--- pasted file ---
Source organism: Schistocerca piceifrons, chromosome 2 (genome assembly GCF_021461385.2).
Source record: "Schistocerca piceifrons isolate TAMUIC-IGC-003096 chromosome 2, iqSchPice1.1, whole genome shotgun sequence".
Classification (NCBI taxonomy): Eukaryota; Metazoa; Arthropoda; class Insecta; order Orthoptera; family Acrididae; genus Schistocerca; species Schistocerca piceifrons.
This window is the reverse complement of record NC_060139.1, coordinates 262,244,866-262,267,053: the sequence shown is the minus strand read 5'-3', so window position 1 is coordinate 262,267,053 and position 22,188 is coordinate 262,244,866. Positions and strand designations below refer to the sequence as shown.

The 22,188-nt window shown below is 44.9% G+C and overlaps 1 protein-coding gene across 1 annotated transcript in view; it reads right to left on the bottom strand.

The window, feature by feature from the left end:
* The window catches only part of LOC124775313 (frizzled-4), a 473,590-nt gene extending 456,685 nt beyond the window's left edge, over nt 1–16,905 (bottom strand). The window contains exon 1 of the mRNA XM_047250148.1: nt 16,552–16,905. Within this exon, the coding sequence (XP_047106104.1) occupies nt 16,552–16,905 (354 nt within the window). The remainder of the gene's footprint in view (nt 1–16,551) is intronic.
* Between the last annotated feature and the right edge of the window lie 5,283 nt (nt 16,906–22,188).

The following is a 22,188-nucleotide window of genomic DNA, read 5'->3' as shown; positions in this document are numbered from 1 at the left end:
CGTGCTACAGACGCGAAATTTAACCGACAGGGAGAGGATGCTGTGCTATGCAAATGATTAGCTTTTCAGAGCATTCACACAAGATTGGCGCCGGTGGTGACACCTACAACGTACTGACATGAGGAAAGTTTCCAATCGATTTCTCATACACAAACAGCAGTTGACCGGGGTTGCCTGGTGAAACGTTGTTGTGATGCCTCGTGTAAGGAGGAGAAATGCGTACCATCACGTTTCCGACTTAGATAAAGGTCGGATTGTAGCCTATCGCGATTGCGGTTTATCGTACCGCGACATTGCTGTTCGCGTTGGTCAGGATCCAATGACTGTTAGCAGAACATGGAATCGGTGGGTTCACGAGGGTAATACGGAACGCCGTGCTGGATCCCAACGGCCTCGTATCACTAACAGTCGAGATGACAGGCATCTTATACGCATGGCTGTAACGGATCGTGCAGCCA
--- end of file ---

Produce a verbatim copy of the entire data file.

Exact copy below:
Source organism: Schistocerca piceifrons, chromosome 2 (genome assembly GCF_021461385.2).
Source record: "Schistocerca piceifrons isolate TAMUIC-IGC-003096 chromosome 2, iqSchPice1.1, whole genome shotgun sequence".
Classification (NCBI taxonomy): Eukaryota; Metazoa; Arthropoda; class Insecta; order Orthoptera; family Acrididae; genus Schistocerca; species Schistocerca piceifrons.
This window is the reverse complement of record NC_060139.1, coordinates 262,244,866-262,267,053: the sequence shown is the minus strand read 5'-3', so window position 1 is coordinate 262,267,053 and position 22,188 is coordinate 262,244,866. Positions and strand designations below refer to the sequence as shown.

The 22,188-nt window shown below is 44.9% G+C and overlaps 1 protein-coding gene across 1 annotated transcript in view; it reads right to left on the bottom strand.

The window, feature by feature from the left end:
* The window catches only part of LOC124775313 (frizzled-4), a 473,590-nt gene extending 456,685 nt beyond the window's left edge, over nt 1–16,905 (bottom strand). The window contains exon 1 of the mRNA XM_047250148.1: nt 16,552–16,905. Within this exon, the coding sequence (XP_047106104.1) occupies nt 16,552–16,905 (354 nt within the window). The remainder of the gene's footprint in view (nt 1–16,551) is intronic.
* Between the last annotated feature and the right edge of the window lie 5,283 nt (nt 16,906–22,188).

The following is a 22,188-nucleotide window of genomic DNA, read 5'->3' as shown; positions in this document are numbered from 1 at the left end:
CGTGCTACAGACGCGAAATTTAACCGACAGGGAGAGGATGCTGTGCTATGCAAATGATTAGCTTTTCAGAGCATTCACACAAGATTGGCGCCGGTGGTGACACCTACAACGTACTGACATGAGGAAAGTTTCCAATCGATTTCTCATACACAAACAGCAGTTGACCGGGGTTGCCTGGTGAAACGTTGTTGTGATGCCTCGTGTAAGGAGGAGAAATGCGTACCATCACGTTTCCGACTTAGATAAAGGTCGGATTGTAGCCTATCGCGATTGCGGTTTATCGTACCGCGACATTGCTGTTCGCGTTGGTCAGGATCCAATGACTGTTAGCAGAACATGGAATCGGTGGGTTCACGAGGGTAATACGGAACGCCGTGCTGGATCCCAACGGCCTCGTATCACTAACAGTCGAGATGACAGGCATCTTATACGCATGGCTGTAACGGATCGTGCAGCCA